This is further proven by the fact that the majority of Ireland’s political class is hostile to abortion rights. None of the four main political parties favour implementing the Citizen’s Assembly’s recommendations on abortion. A bill proposed in March this year, aiming to reduce the penalty for an illegal abortion from 14 years in prison to a fine, was voted down by almost all of the TDs (MPs). Crucially, Sinn Fein, the supposedly radical party in Irish politics, abstained. Almost none of the Irish political elite are willing to stand up for Irish women’s bodily autonomy – this shocking fact should be shouted from the rooftops by pro-choice campaigners.

Finally, the unfortunate fact is that much of the argument for abortion rights has been tied up with identity politics. This is evident in campaigns run by some groups like Abortion Rights IE, which states that it recognises that ‘people who have wombs can have a gender identity along a whole spectrum’. If it’s difficult to convince people that women should be free to make their own choices about their own bodies, throwing in the idea that men get pregnant too is only going to confuse matters.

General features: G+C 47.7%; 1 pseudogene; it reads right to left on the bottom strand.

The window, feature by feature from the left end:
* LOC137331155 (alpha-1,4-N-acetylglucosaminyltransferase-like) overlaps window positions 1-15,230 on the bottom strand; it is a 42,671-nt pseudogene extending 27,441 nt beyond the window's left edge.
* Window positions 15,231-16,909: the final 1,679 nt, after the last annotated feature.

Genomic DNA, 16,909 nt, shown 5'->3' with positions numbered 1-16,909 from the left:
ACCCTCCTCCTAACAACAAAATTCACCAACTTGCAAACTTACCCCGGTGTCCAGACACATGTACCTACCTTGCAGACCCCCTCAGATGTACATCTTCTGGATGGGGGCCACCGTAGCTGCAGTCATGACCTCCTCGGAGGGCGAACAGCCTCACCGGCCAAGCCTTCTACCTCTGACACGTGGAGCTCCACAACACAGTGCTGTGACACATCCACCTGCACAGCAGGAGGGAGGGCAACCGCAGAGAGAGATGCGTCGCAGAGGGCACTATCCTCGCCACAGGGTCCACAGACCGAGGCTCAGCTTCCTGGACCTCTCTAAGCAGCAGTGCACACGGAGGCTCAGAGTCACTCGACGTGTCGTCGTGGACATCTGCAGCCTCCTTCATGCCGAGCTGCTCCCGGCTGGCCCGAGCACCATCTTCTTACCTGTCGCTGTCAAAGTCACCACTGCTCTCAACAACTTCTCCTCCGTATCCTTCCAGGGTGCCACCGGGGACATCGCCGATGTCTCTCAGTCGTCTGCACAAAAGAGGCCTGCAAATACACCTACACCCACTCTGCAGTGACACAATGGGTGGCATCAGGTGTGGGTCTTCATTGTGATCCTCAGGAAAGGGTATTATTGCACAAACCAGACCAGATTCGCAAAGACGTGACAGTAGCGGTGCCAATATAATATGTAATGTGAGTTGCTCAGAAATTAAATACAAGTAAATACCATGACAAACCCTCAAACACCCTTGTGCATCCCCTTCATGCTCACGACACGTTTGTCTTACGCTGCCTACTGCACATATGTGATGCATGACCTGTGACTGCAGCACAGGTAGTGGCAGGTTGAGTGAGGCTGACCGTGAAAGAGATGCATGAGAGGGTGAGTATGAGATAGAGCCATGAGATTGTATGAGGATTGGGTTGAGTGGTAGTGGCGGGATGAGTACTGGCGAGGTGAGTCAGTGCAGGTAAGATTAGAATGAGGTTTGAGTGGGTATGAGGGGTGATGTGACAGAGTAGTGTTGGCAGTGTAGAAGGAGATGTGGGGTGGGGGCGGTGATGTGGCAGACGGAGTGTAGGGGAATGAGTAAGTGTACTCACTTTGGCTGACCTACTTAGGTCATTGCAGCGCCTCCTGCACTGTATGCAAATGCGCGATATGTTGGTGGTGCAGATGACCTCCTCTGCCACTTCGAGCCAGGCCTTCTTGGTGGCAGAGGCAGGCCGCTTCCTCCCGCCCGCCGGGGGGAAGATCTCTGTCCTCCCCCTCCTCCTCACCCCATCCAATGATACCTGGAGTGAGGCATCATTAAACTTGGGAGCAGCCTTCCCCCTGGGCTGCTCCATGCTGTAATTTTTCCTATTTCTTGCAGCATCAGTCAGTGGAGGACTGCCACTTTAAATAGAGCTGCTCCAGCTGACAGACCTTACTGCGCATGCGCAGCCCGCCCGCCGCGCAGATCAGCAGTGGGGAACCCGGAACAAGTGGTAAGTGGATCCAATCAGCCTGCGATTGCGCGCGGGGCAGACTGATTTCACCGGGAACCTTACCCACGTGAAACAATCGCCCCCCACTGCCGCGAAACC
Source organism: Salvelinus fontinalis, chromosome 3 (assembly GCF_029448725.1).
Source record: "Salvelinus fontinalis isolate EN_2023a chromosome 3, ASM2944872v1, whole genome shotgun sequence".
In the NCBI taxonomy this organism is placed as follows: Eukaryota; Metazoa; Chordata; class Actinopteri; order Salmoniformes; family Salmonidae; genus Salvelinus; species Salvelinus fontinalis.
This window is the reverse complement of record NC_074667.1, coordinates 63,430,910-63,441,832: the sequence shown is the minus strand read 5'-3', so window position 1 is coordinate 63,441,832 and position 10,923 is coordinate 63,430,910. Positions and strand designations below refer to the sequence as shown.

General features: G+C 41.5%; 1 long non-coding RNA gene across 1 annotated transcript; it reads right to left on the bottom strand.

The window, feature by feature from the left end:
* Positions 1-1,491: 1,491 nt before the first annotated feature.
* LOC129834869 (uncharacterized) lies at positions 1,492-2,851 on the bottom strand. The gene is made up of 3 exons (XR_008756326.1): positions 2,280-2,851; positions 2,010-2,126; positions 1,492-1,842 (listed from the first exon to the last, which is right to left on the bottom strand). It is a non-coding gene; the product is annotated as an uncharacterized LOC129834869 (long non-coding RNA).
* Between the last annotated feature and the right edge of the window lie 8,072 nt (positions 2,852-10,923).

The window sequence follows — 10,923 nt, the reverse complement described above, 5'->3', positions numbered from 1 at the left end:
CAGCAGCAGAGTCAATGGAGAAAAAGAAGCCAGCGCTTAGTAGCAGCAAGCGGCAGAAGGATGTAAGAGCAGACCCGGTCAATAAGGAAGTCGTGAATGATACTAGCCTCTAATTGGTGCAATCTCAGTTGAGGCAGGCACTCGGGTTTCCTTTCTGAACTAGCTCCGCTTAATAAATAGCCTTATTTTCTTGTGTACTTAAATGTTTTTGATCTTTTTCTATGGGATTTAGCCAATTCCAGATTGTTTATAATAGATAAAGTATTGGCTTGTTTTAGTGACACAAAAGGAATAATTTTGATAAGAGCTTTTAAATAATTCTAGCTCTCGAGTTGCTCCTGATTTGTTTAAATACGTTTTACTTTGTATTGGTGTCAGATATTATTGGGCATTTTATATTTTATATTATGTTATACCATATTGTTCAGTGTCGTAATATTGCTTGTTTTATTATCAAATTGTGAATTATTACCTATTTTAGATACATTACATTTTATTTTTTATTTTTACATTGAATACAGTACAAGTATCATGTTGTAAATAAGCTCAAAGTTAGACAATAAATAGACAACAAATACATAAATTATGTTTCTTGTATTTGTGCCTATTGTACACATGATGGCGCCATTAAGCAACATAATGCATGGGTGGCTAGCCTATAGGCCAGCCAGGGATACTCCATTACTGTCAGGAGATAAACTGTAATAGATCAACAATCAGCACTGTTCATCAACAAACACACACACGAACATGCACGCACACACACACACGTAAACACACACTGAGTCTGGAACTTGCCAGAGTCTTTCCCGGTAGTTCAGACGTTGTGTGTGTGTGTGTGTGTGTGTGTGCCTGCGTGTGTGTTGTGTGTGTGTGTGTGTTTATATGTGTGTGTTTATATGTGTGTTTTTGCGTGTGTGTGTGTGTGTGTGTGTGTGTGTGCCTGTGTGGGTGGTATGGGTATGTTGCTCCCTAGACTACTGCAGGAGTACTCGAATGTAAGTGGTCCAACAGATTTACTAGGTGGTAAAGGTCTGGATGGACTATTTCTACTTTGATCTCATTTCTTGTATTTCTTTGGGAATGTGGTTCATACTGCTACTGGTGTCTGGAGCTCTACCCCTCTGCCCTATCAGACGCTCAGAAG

If we are to win the argument for abortion rights, it has to be made on the basis of good conscience, and a moral argument in favour of women’s freedom. For too long, Irish anti-abortion campaigns have claimed the moral high ground, mobilising people’s religious beliefs to make the argument that stopping life is wrong. It’s why the Eighth currently uses such loaded language, like ‘unborn’ and ‘mother’. Ireland is in the midst of exciting times, with change on the horizon. It’s now up to our pro-choice sisters to win the hearts and minds of citizens before the referendum next year, and join in with campaigns across the pond for the full decriminalisation of abortion. It’s not impossible, it simply takes making the argument for women’s bodily autonomy about choice, conscience and freedom. Irish women are as strong and independent as the rest of the world, it’s time Irish law recognised that fact.

Ella Whelan is assistant editor at spiked. Her new book, What Women Want: Fun, Freedom and an End to Feminism, is published by Connor Court. Buy it on Amazon UK and Amazon US.

To enquire about republishing spiked’s content, a right to reply or to request a correction, please contact the managing editor, Viv Regan.

Topics Politics